During the Battle of France in May 1940, the value of deciphered enemy communications started to emerge, especially from the German Army when field commanders filed situation reports to headquarters each day. This allowed the British commanders to check on their own information and build up a more accurate picture. This gave great confidence in the potential of this intelligence and greatly raised Bletchley's profile with the military.
In May 1940, several new prototypes of electromechanical machines, or Bombes, were completed, based on the original Polish idea, and initial results proved very promising as the operation of deciphering dramatically sped up. If messages were decrypted in a 24-hour window, this would provide invaluable information on enemy intent and threats, and allow defensive positions to be taken prior to any enemy offensive. The odds against breaking Enigma were a staggering 150 million to one, so it was unlikely this source of intelligence would come under suspicion as it was considered highly secure by the Axis.
Churchill had to use the limited resources he had at his disposal in the most effective way. He could only do that through the greater use of organizational and enemy intelligence. Knowing the extent of enemy preparation and activity would provide the necessary insight to where and how the enemy was likely to strike next. Armed with this, Churchill could then better target resources to meet the invasion threat.
Churchill knew the value of intelligence and was shaped by his previous experiences from the First World War. First, the lack of a central policy undermined coordination of resources and prolonged the UK's response as well as the war. Second, the lack of reliable intelligence proved a major undoing for him at Gallipoli in 1915, which crucified his career in the short term. Churchill's plan to defeat Turkey by sending in British warships and troops to stand off Constantinople failed miserably. As the troops hit the beaches at Gallipoli, without adequate ground intelligence, they had nowhere to go and were gunned down by the Turkish army that commanded the heights and overall terrain of the beaches.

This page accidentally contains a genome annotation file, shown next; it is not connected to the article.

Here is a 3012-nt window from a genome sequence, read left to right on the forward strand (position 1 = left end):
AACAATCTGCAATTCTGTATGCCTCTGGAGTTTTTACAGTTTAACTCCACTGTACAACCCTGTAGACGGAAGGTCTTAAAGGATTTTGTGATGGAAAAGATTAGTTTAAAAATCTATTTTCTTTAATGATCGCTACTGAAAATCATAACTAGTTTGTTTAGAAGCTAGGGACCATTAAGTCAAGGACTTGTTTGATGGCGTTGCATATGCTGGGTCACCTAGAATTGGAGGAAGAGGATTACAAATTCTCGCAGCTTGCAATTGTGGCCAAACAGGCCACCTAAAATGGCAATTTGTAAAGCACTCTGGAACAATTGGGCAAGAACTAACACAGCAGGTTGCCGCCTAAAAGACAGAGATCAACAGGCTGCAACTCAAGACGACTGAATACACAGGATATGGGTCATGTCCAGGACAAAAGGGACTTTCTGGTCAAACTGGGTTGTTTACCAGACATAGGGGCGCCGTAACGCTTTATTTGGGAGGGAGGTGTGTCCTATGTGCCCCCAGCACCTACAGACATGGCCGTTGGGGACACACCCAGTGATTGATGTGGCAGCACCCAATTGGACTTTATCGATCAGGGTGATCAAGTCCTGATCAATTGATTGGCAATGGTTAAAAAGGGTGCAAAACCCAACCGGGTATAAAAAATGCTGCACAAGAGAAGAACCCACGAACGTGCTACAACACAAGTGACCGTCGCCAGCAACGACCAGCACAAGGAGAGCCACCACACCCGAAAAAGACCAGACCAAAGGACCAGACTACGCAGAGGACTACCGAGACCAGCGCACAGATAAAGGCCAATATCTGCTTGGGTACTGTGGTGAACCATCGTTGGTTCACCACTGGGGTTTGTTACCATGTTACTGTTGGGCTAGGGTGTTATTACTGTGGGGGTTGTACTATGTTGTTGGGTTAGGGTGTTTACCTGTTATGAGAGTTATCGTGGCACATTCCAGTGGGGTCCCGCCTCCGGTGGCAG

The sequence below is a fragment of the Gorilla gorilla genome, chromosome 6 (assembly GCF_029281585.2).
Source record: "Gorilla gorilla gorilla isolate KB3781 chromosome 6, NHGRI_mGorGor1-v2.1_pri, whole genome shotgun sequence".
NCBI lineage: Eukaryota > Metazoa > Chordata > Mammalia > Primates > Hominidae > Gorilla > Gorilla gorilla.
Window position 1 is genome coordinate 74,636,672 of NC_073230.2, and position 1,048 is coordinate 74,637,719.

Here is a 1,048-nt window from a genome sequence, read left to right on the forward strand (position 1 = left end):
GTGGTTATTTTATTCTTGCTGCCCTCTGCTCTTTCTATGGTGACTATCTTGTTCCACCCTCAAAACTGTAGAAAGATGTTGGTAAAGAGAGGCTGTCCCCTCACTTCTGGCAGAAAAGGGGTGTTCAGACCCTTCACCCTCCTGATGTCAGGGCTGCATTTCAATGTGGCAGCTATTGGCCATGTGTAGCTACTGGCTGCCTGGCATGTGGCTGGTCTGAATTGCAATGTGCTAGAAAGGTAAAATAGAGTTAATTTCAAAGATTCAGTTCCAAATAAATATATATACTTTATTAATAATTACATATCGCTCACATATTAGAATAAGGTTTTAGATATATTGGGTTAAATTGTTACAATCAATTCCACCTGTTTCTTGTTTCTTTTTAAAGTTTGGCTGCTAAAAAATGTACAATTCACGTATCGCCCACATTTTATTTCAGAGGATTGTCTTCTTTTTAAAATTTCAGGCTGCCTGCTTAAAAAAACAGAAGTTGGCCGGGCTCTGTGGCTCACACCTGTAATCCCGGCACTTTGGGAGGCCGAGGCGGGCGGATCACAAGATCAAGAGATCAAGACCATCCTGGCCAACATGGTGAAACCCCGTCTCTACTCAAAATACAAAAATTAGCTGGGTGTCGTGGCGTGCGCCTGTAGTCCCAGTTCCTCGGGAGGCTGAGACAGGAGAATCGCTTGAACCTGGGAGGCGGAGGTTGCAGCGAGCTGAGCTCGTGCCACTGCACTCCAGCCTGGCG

As Churchill came to power in May 1940, he became aware of the secret establishment at Bletchley Park, which collected and deciphered encrypted enemy communications or Enigma codes under the overall command of Stewart Menzies, the director of Military Intelligence (MI6). Bletchley Park was opened in 1938 when the Government Codes & Ciphers School was moved there to test its suitability for warfare. The mansion was located midway between the Universities of Oxford and Cambridge, a fertile community and source of mathematicians and logicians, all ideal code-breaker candidates. Bletchley Park, commanded by Alastair Denniston, was given the cover name Station X, being the tenth of a large number of sites acquired by MI6 for its wartime operations.
Churchill was made aware of Bletchley and quickly recognized its potential. The necessary investments were made to further automate and scale the operation up. This was done through more Bombes and the influx of skilled staff into Hut 3, which dramatically optimized the operation. The operation was given the code name "Ultra," and then shrouded in a veil of security. A network of listening stations called "Y" Stations was set up to gather raw wireless signals for processing at Bletchley. The focus at Bletchley was not just on breaking the Enigma code, but as the volume of messages increased, putting a significance or priority on key messages going to chiefs of staff and Churchill. This proved extremely valuable for the recipients. However, a new cog in the operation was required, namely an interpretation unit, known as the Shadow OKH (German Army High Command) in Hut 3, which required the influx of skilled human resources. The emphasis was on pooling this information with previous messages to create an enormous bank of organized knowledge.